Such had been Sir Ralph’s precise injunction; when the hunt was out he must bide indoors or in cover. The Blanket of the Dark by John Buchan [1931]

Ian Maclaren What giants there were in the old days, when an average Englishman, tried by some business worry, would say, “Never mind, Thackeray’s new book will be out tomorrow. Books and Bookmen by Ian Maclaren

H. G. Wells But when we came to the icefall I showed my hand a little, and unslung a stout twine hammock for the mater. Little Mother up the Morderberg by H. G. Wells [1910]

We were stopped at a long line of ramparts, and a German sergeant stared at us till he saw the lieutenant beside me, when he saluted and we passed on. Greenmantle by John Buchan

Guy de Maupassan He knew that when the beer was placed in front of him, he would drink it; and then what would he do at eleven o’clock? So he walked on, intending to go as far as the Madeleine and return. Bel Ami by Guy de Maupassan

And when the last rich note had died away he wheeled about, and so sat silent for many moments, looking curiously on her flushed face and panting bosom. Stingaree by E. W. Hornung [1905]

Alfred Ainger A thing was worth buying then, when we felt the money that we paid for it. Charles Lamb by Alfred Ainger [1882]

Sybil, when he consulted her, was happy to find him already half-reconciled to the proposal. The Greater Trumps by Charles Williams

D. H. Lawrence She tried not to look at the window, yet, when she felt the lightning blench the lamplight, she watched, and each time a flash leaped on the window, she shuddered. The Old Adam by D. H. Lawrence [1934]

James Dice went grey with horror when his niece came out with it at the meal, but fortunately she was too occupied with pouring out the tea to notice her uncle’s face. The Dark Highway by Arthur Gask [1928]

H.P. Lovecraft Over hidden wires strange messages traveled, and much was said of still stranger messages yet to travel; but most of this was not guessed till afterward, when the Western Land was safe from the peril. The Street by H.P. Lovecraft [1919]

Robert Louis Stevenson Then a squall came up; we sat a while in roaring midnight under rivers of rain, and, when it blew by, there was the light again, immovable. Vailima Letters by Robert Louis Stevenson

Kenneth Grahame It was about three bells in the next day’s forenoon watch when the look-out man first sighted the pirate brigantine. Dream Days by Kenneth Grahame

E. T. A. Hoffmann And it was only when at last Nathanael rose and kissed her lips or her hand that she said, “Ach! Ach!” and then “Good-night, dear. The Sand-Man by E. T. A. Hoffmann

G. K. Chesterton Then I came to Hoxton and found men who had fasted for five hundred years; men who had to gnaw fish because they could not get meat — and fish-bones when they could not get fish. Manalive by G. K. Chesterton [1912]

James Joyce This heart that flutters near my heart My hope and all my riches is, Unhappy when we draw apart And happy between kiss and kiss: My hope and all my riches — yes! — And all my happiness. Chamber Music by James Joyce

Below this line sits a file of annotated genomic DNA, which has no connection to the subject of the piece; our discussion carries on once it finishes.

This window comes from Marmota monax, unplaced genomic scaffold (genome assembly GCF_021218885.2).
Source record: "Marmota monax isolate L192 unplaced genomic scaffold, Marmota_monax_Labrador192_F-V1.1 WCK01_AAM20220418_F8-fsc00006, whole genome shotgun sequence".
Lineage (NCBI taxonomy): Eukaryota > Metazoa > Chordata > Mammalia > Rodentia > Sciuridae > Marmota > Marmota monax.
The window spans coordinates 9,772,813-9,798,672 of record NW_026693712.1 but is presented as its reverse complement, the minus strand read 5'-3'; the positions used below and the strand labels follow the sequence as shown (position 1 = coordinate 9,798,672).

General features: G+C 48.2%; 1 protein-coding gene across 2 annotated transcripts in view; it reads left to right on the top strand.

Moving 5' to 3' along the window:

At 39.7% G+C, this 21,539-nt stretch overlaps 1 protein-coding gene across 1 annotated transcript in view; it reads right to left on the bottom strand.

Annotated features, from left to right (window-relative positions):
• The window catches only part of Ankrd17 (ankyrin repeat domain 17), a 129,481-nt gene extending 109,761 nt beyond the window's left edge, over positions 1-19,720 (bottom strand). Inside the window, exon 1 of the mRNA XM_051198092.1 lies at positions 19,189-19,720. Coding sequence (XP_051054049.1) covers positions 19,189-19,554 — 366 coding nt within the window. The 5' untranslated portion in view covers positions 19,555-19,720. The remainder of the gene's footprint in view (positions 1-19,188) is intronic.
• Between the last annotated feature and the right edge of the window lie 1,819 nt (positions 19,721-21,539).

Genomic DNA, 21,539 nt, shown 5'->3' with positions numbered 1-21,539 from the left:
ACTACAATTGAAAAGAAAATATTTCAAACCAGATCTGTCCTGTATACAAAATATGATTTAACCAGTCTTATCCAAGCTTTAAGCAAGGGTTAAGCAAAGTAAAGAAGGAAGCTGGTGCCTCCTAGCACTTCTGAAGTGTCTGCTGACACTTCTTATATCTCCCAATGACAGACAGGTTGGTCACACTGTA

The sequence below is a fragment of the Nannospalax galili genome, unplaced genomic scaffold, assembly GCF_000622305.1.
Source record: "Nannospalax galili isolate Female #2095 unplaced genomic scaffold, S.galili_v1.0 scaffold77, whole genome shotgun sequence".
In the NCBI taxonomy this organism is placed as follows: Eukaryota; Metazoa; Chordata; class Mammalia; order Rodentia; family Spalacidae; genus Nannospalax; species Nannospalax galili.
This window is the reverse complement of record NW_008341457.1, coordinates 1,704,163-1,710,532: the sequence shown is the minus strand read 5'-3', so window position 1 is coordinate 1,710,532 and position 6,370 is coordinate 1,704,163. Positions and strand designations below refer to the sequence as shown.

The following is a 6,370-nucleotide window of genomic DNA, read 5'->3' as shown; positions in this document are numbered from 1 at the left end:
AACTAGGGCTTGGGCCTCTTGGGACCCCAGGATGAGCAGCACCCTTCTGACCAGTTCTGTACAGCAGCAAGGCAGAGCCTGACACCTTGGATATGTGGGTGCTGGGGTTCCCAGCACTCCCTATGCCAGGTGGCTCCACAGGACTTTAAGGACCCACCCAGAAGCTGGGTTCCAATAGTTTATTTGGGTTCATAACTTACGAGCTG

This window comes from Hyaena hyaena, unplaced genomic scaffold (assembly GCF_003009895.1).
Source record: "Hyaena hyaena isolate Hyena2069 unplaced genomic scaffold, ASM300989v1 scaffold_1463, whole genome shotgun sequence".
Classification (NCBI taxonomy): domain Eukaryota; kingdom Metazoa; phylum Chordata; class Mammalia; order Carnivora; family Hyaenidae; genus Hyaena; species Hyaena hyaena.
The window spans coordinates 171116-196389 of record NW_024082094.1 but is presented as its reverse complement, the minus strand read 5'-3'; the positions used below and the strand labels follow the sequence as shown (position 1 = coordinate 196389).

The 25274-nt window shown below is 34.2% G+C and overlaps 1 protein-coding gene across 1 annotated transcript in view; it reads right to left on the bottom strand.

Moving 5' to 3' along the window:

William Makepeace Thackeray I will see, when I get home, whether I cannot make the new Queen some handsome presents. The Rose and the Ring by William Makepeace Thackeray [1855]

Henry James Then at last also, when she answered, it might have passed for a plea for further postponement, even for a plea for mercy. Covering End by Henry James [1898]

For them, when an idea is true, it IS true, and there the matter terminates; the word ‘true’ being indefinable. The Meaning of Truth by William James

Elizabeth Barrett Browning And when upon you, weary after roaming, Death’s seal is put, By the foregone ye shall discern the coming, Through eyelids shut. A Drama of Exile by Elizabeth Barrett Browning [1844]

Henry James She looked much more than her age, and was fairly frightened — as if I had been trying on her some possibly heartless London trickwhen she had taken in my appeal. The Beldonald Holbein by Henry James [1901]

Yes,” after a pause, when another silence seemed imminent, “there goes the eight o’clock train. The Danvers Jewels by Mary Cholmondeley [1886]

Ralph Waldo Emerson Their first service is very low, — when they are the minor morals: but ‘tis the beginning of civility, — to make us, I mean, endurable to each other. The Conduct of Life by Ralph Waldo Emerson [1860]

F. Scott Fitzgerald It seemed strange that out of a row of Union soldiers two or three made him think of dead loves and dead lovers, when they were exactly like the rest, even to the yellowish moss. This Side of Paradise by F. Scott Fitzgerald

Olaf Stapledon Often, when he is following the growth of some primitive love-sentiment in your epoch, he is nauseated by the adored object, and by the intimacy in which he is reluctantly entangled. Last Men in London by Olaf Stapledon

And when the sixth cap snapped as harmlessly as the other five, Vanheimert caught the revolver by its barrel to throw or to strike. Stingaree by E. W. Hornung [1905]

Robert Browning Lamb-white maiden: Iphigenia, who was borne away to Taurus by Diana, when her father, Agamemnon, was about to sacrifice her to obtain favorable winds for his expedition to Troy. 152. Dramatic Romances by Robert Browning [1845]